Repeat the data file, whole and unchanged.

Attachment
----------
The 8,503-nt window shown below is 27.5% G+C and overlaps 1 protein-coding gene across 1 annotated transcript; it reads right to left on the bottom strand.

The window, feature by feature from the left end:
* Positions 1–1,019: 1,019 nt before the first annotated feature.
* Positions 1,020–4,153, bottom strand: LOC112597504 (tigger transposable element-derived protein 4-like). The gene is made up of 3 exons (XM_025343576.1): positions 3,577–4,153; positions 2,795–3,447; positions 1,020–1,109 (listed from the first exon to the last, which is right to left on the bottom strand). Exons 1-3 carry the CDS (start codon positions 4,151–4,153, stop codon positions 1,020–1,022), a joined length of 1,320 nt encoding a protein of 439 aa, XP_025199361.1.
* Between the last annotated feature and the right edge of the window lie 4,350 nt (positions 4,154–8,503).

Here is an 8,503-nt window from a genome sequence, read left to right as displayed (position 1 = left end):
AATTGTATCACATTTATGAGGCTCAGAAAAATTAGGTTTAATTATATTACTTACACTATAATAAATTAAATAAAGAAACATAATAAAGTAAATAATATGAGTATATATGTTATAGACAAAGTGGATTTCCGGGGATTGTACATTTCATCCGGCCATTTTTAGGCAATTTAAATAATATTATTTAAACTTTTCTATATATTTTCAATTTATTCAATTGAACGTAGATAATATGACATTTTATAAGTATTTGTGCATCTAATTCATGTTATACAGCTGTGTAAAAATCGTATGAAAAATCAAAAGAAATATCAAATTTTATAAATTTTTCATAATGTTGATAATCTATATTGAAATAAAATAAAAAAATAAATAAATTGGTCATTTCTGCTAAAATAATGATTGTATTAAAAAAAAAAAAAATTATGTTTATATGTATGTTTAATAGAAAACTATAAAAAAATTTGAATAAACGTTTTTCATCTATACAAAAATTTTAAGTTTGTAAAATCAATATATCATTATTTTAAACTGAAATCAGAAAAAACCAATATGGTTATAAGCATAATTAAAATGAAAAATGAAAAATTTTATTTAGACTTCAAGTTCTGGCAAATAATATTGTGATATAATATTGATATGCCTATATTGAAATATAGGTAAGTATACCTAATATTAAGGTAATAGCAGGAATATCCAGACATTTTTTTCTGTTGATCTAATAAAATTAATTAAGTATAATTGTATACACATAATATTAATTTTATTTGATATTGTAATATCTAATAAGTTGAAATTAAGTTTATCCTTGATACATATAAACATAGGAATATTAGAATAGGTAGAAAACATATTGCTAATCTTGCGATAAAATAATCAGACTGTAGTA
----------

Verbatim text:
The 8,503-nt window shown below is 27.5% G+C and overlaps 1 protein-coding gene across 1 annotated transcript; it reads right to left on the bottom strand.

The window, feature by feature from the left end:
* Positions 1–1,019: 1,019 nt before the first annotated feature.
* Positions 1,020–4,153, bottom strand: LOC112597504 (tigger transposable element-derived protein 4-like). The gene is made up of 3 exons (XM_025343576.1): positions 3,577–4,153; positions 2,795–3,447; positions 1,020–1,109 (listed from the first exon to the last, which is right to left on the bottom strand). Exons 1-3 carry the CDS (start codon positions 4,151–4,153, stop codon positions 1,020–1,022), a joined length of 1,320 nt encoding a protein of 439 aa, XP_025199361.1.
* Between the last annotated feature and the right edge of the window lie 4,350 nt (positions 4,154–8,503).

Here is an 8,503-nt window from a genome sequence, read left to right as displayed (position 1 = left end):
AATTGTATCACATTTATGAGGCTCAGAAAAATTAGGTTTAATTATATTACTTACACTATAATAAATTAAATAAAGAAACATAATAAAGTAAATAATATGAGTATATATGTTATAGACAAAGTGGATTTCCGGGGATTGTACATTTCATCCGGCCATTTTTAGGCAATTTAAATAATATTATTTAAACTTTTCTATATATTTTCAATTTATTCAATTGAACGTAGATAATATGACATTTTATAAGTATTTGTGCATCTAATTCATGTTATACAGCTGTGTAAAAATCGTATGAAAAATCAAAAGAAATATCAAATTTTATAAATTTTTCATAATGTTGATAATCTATATTGAAATAAAATAAAAAAATAAATAAATTGGTCATTTCTGCTAAAATAATGATTGTATTAAAAAAAAAAAAAATTATGTTTATATGTATGTTTAATAGAAAACTATAAAAAAATTTGAATAAACGTTTTTCATCTATACAAAAATTTTAAGTTTGTAAAATCAATATATCATTATTTTAAACTGAAATCAGAAAAAACCAATATGGTTATAAGCATAATTAAAATGAAAAATGAAAAATTTTATTTAGACTTCAAGTTCTGGCAAATAATATTGTGATATAATATTGATATGCCTATATTGAAATATAGGTAAGTATACCTAATATTAAGGTAATAGCAGGAATATCCAGACATTTTTTTCTGTTGATCTAATAAAATTAATTAAGTATAATTGTATACACATAATATTAATTTTATTTGATATTGTAATATCTAATAAGTTGAAATTAAGTTTATCCTTGATACATATAAACATAGGAATATTAGAATAGGTAGAAAACATATTGCTAATCTTGCGATAAAATAATCAGACTGTAGTA